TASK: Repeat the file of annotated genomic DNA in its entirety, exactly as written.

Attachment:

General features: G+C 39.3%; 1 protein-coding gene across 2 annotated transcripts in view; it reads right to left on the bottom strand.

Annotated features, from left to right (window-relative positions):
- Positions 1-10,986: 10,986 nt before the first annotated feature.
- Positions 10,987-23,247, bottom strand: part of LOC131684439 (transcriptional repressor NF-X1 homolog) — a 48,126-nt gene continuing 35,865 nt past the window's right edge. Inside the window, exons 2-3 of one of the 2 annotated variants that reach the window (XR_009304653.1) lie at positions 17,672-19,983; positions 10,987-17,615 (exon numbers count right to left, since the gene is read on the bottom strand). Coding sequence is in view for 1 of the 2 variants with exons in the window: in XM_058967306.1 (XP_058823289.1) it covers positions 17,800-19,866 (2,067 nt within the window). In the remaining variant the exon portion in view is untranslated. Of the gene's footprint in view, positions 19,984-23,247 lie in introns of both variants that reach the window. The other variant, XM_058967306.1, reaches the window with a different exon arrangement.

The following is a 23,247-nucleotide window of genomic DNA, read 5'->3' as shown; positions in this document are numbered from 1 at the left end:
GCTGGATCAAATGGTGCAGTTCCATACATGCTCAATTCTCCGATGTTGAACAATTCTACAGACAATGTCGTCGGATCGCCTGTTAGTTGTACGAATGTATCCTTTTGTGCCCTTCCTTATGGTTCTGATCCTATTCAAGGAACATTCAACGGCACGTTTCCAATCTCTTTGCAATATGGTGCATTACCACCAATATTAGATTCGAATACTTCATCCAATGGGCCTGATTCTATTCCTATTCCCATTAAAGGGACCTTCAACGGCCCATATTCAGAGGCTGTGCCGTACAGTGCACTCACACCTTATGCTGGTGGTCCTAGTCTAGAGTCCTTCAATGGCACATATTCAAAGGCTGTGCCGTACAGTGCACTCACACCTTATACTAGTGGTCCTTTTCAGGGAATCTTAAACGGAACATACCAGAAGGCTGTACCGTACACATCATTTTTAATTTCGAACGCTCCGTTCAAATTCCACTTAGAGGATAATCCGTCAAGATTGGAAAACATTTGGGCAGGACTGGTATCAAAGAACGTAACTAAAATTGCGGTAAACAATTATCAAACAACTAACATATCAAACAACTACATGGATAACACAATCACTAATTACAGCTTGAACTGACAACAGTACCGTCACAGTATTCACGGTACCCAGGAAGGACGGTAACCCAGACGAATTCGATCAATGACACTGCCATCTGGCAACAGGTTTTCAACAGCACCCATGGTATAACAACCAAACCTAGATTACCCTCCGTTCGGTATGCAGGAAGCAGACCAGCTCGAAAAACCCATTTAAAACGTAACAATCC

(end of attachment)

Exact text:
General features: G+C 39.3%; 1 protein-coding gene across 2 annotated transcripts in view; it reads right to left on the bottom strand.

Annotated features, from left to right (window-relative positions):
- Positions 1-10,986: 10,986 nt before the first annotated feature.
- Positions 10,987-23,247, bottom strand: part of LOC131684439 (transcriptional repressor NF-X1 homolog) — a 48,126-nt gene continuing 35,865 nt past the window's right edge. Inside the window, exons 2-3 of one of the 2 annotated variants that reach the window (XR_009304653.1) lie at positions 17,672-19,983; positions 10,987-17,615 (exon numbers count right to left, since the gene is read on the bottom strand). Coding sequence is in view for 1 of the 2 variants with exons in the window: in XM_058967306.1 (XP_058823289.1) it covers positions 17,800-19,866 (2,067 nt within the window). In the remaining variant the exon portion in view is untranslated. Of the gene's footprint in view, positions 19,984-23,247 lie in introns of both variants that reach the window. The other variant, XM_058967306.1, reaches the window with a different exon arrangement.

The following is a 23,247-nucleotide window of genomic DNA, read 5'->3' as shown; positions in this document are numbered from 1 at the left end:
GCTGGATCAAATGGTGCAGTTCCATACATGCTCAATTCTCCGATGTTGAACAATTCTACAGACAATGTCGTCGGATCGCCTGTTAGTTGTACGAATGTATCCTTTTGTGCCCTTCCTTATGGTTCTGATCCTATTCAAGGAACATTCAACGGCACGTTTCCAATCTCTTTGCAATATGGTGCATTACCACCAATATTAGATTCGAATACTTCATCCAATGGGCCTGATTCTATTCCTATTCCCATTAAAGGGACCTTCAACGGCCCATATTCAGAGGCTGTGCCGTACAGTGCACTCACACCTTATGCTGGTGGTCCTAGTCTAGAGTCCTTCAATGGCACATATTCAAAGGCTGTGCCGTACAGTGCACTCACACCTTATACTAGTGGTCCTTTTCAGGGAATCTTAAACGGAACATACCAGAAGGCTGTACCGTACACATCATTTTTAATTTCGAACGCTCCGTTCAAATTCCACTTAGAGGATAATCCGTCAAGATTGGAAAACATTTGGGCAGGACTGGTATCAAAGAACGTAACTAAAATTGCGGTAAACAATTATCAAACAACTAACATATCAAACAACTACATGGATAACACAATCACTAATTACAGCTTGAACTGACAACAGTACCGTCACAGTATTCACGGTACCCAGGAAGGACGGTAACCCAGACGAATTCGATCAATGACACTGCCATCTGGCAACAGGTTTTCAACAGCACCCATGGTATAACAACCAAACCTAGATTACCCTCCGTTCGGTATGCAGGAAGCAGACCAGCTCGAAAAACCCATTTAAAACGTAACAATCC